Damon plays the real-life Mark Whitacre, a former biochemist from Central Illinois who became a division president at Archer Daniels Midland in the early ‘nineties. As the film opens, Whitacre learns of an industrial sabotage plot at ADM and tells his bosses that there may be a mole at the company. The FBI is brought in, and things spiral out of control. That is all I’m going to say about the plot of The Informant! because it absolutely should not be ruined.

This is one of the year’s best movies. It’s the rare comedy that engages the mind and simultaneously elicits gut-laughs from anyone paying attention. And it is very important that you pay attention. I was honestly lost for about the first twenty minutes of the film because the dialogue and subject matter are so dense as to be almost impenetrable; I felt at a disadvantage not having followed the Whitacre story in the real world. Fortunately, the confusion was not due to a deficiency on my part, but to a brilliant, complex web of obfuscation by screenwriter Scott Z. Burns. By film’s end, everything made perfect sense, and like half the characters in the movie, I felt like I’d been made a fool.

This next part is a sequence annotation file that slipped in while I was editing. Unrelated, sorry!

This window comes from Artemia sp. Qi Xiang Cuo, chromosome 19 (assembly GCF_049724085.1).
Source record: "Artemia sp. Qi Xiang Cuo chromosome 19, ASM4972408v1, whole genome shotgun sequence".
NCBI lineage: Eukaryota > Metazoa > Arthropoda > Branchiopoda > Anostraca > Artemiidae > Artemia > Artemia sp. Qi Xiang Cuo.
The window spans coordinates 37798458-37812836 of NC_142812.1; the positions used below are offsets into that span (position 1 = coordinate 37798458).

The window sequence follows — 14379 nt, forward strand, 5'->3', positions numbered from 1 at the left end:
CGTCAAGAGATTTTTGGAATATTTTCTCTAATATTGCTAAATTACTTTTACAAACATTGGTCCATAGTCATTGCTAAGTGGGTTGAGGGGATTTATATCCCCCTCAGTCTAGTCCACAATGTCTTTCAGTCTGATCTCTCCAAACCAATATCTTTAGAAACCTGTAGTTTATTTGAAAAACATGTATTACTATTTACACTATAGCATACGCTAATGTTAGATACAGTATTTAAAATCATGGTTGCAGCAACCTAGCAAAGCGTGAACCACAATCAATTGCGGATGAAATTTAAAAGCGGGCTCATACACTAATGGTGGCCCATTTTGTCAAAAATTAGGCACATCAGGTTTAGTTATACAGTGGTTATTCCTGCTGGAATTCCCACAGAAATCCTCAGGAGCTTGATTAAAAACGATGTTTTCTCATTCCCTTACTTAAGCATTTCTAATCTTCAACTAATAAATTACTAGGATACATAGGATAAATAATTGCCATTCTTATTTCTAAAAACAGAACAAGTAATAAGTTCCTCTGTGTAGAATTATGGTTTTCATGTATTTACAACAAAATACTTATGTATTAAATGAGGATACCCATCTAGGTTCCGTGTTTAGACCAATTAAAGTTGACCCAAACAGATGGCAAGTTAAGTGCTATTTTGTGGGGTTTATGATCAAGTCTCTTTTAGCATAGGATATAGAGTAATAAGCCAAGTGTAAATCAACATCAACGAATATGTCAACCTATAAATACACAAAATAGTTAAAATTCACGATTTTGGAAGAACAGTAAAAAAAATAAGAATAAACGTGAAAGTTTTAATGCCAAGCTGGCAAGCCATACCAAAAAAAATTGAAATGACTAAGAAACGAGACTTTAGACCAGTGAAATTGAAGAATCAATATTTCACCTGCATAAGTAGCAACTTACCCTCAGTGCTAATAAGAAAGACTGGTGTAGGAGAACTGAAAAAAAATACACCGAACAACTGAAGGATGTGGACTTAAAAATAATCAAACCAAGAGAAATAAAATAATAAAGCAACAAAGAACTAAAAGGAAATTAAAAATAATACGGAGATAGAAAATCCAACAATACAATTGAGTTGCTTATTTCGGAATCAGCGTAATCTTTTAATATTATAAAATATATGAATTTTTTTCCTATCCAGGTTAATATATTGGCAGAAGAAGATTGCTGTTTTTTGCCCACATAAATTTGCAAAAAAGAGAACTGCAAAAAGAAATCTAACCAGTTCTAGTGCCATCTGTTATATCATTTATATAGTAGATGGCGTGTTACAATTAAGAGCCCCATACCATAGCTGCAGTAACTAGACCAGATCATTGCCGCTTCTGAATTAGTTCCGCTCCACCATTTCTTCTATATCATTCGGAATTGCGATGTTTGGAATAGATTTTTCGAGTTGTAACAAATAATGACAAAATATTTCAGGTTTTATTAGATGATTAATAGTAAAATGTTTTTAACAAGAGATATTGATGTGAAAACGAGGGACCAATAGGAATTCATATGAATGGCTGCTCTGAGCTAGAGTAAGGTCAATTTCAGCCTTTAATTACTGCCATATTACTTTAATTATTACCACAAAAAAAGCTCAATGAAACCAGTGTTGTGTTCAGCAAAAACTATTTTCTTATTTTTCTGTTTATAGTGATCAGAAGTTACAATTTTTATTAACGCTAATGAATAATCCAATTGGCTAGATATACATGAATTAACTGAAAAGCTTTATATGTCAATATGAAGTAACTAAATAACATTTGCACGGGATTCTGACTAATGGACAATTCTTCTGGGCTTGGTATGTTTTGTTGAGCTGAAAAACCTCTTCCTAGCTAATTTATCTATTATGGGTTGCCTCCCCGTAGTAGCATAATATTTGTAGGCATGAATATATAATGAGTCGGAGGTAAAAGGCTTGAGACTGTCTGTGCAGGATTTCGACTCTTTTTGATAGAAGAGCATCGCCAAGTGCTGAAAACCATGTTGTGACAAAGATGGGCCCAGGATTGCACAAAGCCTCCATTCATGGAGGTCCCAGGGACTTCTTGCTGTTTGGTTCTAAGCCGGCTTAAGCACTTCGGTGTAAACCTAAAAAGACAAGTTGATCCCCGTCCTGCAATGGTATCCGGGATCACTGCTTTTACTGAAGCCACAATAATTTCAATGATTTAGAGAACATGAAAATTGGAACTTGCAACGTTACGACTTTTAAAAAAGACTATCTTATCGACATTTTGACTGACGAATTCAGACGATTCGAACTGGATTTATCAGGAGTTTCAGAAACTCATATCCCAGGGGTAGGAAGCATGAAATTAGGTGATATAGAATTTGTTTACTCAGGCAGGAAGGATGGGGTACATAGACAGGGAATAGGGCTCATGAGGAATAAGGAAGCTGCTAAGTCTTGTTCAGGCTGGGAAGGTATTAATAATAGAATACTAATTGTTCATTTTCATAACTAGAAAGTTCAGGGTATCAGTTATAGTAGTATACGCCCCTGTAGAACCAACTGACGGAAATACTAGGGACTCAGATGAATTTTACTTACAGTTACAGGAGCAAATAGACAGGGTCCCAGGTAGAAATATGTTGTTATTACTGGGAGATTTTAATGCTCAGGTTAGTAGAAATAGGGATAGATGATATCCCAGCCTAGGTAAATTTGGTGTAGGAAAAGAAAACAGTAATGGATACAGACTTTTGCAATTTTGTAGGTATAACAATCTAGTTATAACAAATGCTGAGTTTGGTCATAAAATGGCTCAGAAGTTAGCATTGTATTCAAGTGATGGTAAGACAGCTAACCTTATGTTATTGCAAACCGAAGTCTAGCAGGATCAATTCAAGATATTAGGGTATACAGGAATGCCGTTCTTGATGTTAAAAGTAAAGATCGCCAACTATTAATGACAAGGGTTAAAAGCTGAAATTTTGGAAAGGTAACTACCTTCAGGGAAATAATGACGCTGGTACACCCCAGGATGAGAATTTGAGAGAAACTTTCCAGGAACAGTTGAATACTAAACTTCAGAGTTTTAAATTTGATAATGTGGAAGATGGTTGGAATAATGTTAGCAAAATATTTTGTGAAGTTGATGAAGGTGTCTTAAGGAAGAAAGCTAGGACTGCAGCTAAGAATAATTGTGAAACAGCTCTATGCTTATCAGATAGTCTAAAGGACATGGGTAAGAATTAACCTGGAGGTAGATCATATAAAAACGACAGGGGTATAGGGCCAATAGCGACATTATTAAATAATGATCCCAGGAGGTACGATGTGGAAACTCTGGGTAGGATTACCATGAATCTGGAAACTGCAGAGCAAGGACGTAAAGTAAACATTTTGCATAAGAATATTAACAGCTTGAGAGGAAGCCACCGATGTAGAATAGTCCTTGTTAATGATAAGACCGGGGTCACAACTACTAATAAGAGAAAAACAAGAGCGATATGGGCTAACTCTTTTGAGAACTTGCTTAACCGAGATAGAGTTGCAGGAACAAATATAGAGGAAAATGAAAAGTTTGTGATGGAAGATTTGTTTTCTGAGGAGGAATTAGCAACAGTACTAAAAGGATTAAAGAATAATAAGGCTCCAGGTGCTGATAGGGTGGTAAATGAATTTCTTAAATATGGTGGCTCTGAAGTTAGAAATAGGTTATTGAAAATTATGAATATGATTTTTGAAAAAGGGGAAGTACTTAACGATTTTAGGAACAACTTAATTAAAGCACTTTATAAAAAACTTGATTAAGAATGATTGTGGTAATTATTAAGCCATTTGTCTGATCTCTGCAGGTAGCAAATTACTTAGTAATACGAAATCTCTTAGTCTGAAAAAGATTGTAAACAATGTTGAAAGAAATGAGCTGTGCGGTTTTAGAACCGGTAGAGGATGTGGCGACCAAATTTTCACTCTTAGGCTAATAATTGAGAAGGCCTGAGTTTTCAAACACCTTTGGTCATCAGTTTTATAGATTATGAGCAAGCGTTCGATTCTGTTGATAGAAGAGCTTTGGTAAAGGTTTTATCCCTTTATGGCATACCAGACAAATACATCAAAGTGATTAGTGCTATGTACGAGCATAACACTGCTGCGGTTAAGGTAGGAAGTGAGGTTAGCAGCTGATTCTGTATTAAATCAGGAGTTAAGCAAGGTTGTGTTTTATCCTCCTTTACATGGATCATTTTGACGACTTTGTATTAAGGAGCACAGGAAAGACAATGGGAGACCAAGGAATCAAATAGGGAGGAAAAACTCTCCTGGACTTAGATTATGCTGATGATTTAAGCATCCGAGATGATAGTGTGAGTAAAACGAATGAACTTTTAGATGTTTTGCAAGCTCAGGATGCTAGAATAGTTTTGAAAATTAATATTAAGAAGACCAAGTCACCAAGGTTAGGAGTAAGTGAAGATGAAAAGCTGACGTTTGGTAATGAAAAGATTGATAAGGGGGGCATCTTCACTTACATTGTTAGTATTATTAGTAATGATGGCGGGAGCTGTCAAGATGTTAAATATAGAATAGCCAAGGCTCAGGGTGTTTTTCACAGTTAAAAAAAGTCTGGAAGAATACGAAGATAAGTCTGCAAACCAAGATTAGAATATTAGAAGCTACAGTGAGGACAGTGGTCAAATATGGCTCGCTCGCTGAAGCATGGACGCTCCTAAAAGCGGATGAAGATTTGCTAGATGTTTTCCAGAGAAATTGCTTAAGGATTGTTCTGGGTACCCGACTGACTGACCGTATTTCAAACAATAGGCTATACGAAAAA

Steven Soderbergh took a risk with this movie—one that paid off, by the looks of the number-two opening weekend spot. Everything is off-kilter, from the slide-whistle zaniness of Marvin Hamlisch’s score to the weird 1980’s cinematography, to the brilliant decision to populate seventy percent of the supporting cast with comedians, all playing completely serious roles (Patton Oswalt and The Smothers Brothers have never enjoyed this much gravitas).